The immediate impression on driving from the airport to the city centre is how many shop signs you recognise. This is buoyed up as soon as you start to walk round the centre; you might have confused St Petersburg for any Western City. On flying out you are required to go through the usual array of booths selling perfume, biscuits and booze.
But of course St Petersburg is not only a western city; it is a living museum to a great Russian Past; first established when Peter The Great wished for a seaport on the Baltic from where he could attach the then Swedish Empire which had plagued the North Western Russian Baltic coast. Peter also was an avid travel within Europe and wished to ‘westernise’ Russia. He built the city and then required his state officials to move from Moscow. Which of course they did, after all Peter was a Tsar, but moving into the outback was unthinkable; they brought their mansions with them and so you have the magnificent heritage which is St Petersburg. Of course St Petersburg was not built in a day; St Petersburg was taken forward by Catherine the Great, who had married a grandson of Peter and looks to have usurped the throne from him. You can find much more about St Petersburg on Wiki including the transfer of power from the Romanovs to the short lived Democratic Government to the Bolsheviks.
But one point worth bring up is that the area occupied by St Petersburg was a swamp, cut into two by the Neva River, a great wide navigable river; the swampland was drained by canals and these together make a splendid feature of walking around the city; the canals and palazzi reminder one of Venice though all a lot colder.
To the glamour buildings and there plenty of them:
The Hermitage – a truly enormous set of rooms spread over three buildings: The Winter Palace, the Little Hermitage and the Large Hermitage, all sumptuously furnished that the guide books says will take three days to do justice to. We spent just 1/2 day
The General Service Building across the Palace Square– now an art gallery containing art from the world over: more Rembrandts than the Rijksmuseum in Amsterdam, more French Impressionists and Post Impressionists than Pompidou Centre in Paris
The General Service Building
The Church of the Spilt Blood – plastered from doom to floor in mosaics – no longer a Greek Orthodox Church, but the church is excellently preserved.
The Marble Palace – Marble Rooms with immaculate parquet and mosaics floors and near the top the most modern of modern art.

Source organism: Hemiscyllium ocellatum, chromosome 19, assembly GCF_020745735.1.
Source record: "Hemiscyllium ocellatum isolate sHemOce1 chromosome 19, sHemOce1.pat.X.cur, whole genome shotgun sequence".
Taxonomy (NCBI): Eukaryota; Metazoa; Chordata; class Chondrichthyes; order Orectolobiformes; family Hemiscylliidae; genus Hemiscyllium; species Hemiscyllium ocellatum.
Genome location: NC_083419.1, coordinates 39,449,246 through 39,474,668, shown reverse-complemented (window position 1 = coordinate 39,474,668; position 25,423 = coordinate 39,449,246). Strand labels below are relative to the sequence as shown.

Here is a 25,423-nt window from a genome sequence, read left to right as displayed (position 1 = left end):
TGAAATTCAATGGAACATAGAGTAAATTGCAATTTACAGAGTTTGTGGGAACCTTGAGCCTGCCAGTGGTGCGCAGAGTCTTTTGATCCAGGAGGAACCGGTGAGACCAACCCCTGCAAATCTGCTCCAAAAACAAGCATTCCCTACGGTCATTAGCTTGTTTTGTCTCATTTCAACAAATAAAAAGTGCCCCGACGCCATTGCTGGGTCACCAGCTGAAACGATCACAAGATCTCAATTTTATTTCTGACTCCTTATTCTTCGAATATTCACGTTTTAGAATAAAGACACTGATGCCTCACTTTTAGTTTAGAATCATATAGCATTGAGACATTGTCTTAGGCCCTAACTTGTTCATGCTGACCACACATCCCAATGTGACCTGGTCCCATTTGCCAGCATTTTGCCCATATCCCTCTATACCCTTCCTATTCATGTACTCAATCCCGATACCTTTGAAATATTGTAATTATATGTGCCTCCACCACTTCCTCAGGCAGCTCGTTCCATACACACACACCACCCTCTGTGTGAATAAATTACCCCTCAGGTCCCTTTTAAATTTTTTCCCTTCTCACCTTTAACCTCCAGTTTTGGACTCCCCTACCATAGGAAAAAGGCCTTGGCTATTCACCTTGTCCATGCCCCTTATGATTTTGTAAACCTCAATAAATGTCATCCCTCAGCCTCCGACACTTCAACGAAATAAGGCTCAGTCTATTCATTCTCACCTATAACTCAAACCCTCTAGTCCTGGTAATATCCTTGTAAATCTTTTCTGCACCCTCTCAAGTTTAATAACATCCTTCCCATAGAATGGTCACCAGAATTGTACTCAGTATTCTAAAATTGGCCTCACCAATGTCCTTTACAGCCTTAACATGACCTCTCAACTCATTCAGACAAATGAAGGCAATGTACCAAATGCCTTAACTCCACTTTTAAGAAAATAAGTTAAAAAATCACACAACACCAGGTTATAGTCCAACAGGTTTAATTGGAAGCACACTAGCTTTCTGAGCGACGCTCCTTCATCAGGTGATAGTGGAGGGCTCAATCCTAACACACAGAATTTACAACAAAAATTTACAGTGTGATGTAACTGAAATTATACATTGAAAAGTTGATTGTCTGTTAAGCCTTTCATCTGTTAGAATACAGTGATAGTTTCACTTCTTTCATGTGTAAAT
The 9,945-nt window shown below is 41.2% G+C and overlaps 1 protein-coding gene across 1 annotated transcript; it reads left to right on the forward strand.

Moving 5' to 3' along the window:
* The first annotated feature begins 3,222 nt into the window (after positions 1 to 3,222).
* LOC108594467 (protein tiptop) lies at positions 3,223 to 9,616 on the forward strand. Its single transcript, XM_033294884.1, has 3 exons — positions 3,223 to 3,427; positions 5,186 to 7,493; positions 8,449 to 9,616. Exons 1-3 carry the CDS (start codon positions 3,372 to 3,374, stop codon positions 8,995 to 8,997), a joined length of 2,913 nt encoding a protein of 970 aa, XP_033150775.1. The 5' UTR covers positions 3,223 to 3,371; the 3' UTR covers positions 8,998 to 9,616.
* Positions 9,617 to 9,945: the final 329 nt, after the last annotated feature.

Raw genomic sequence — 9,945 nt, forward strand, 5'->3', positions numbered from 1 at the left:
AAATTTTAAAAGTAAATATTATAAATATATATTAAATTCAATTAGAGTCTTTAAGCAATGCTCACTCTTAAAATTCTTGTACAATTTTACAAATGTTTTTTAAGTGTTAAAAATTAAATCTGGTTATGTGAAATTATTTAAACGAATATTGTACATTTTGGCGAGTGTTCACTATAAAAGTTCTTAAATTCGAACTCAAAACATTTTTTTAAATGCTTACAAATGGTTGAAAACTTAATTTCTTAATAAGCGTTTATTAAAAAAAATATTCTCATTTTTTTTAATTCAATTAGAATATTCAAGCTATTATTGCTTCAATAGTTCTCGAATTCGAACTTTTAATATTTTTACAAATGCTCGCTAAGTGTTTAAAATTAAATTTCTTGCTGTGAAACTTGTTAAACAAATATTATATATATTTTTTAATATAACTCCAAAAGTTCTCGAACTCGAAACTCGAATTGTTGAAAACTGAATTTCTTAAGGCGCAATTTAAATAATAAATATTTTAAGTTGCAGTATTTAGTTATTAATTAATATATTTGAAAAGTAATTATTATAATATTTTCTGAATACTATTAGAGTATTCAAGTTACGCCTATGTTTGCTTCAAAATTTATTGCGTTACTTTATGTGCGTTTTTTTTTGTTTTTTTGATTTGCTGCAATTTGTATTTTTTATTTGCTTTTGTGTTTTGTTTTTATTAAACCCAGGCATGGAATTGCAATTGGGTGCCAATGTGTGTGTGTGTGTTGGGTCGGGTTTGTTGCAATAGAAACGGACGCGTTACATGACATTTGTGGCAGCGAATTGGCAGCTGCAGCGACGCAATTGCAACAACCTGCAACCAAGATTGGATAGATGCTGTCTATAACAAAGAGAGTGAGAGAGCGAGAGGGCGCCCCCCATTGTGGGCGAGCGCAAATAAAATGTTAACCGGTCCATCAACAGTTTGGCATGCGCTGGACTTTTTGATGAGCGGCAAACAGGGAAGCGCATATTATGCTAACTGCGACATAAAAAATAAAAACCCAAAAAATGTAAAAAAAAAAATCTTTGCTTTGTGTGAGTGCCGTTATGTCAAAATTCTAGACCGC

The Russian Museum – set to rival the British Museum
All well attended but we were there on a public holiday weekend – Celebration of The October Revolution and it seems clear to me that Russians are proud of their history; history even prior to the Communist Revolution. On The Peter and Paul Fortress, an island in the Neva River near the city centre is the Peter and Paul Cathedral where all the Tsars are buried; even Nicholas 2 who was assassinated by the Bolsheviks: he and this family were exhumed from their grave at Ekaterinburg.
But to us, as splendidly glamorous as the main buildings are we were as interested to the Museum of Politics: it provides a history of the period up to the Communist revolution and from then up to the passing of power to Putin on January 2000. Yes, the displays do contain some propaganda but not all ‘sunny side up’. And this to me was a feature of St Petersburg itself striving to be a western city, but glorying in its Tsarist past and little sign of overarching or even any Government power. Yes, you do go through careful passport control at the airport but even that scrutiny is exercised more in acquiring a passport in the Edinburgh Visa office in Edinburgh. BTW if you do want to go to St Petersburg (other than on a cruise ship) you do need a visa and the easiest way to get one is to have your St Petersburg hotel to invite you with dates of residence.
To other things:
The available music is great.
First night to see Puccini’s Tosca – as well a dressed performance as you would get anywhere in a western opera house and at less money.
A string concert in one of the rooms in the Large Hermitage – you need to get there early as the seats are unmarked and it is difficult to find the entrance – not the main one. One of the caretakers was very helpful in telling us the way
And finally the St Petersburg Symphony Orchestra: three pieces finishing with Schubert’s Great C Major played with all the gusto of Tchaikovsky’s 1812 to the delight of the audience.
Just a couple more comments
- Eating is cheap – we were set up when we found the Market Place – packed with students and great food
- A café in the main street Nevsky Prospect which is up to any café in Vienna
- Alexander Nevsky – the Russian hero who’s relics are buried in St Petersburg
- The Singer Building – used to make sowing machine but now a book shop – that took me back what Foyles used thirty years ago before its splendid face lift
- Pushka Inn where we stayed. Staff speak impeccable English – but so do most Russians who have anything to do with the tourists: English is the lingua franca – will it remain so after Brexit and Trump?
- Is there any effect of Western Financial Clampdown. Well some of the arcades are half finished but that could have started before the clampdown.
In Summary St Petersburg is an excellent place to visit even in November with an outside temperature of around -1 C in the daytime and a lot cold in the evening with winds blowing around the canals!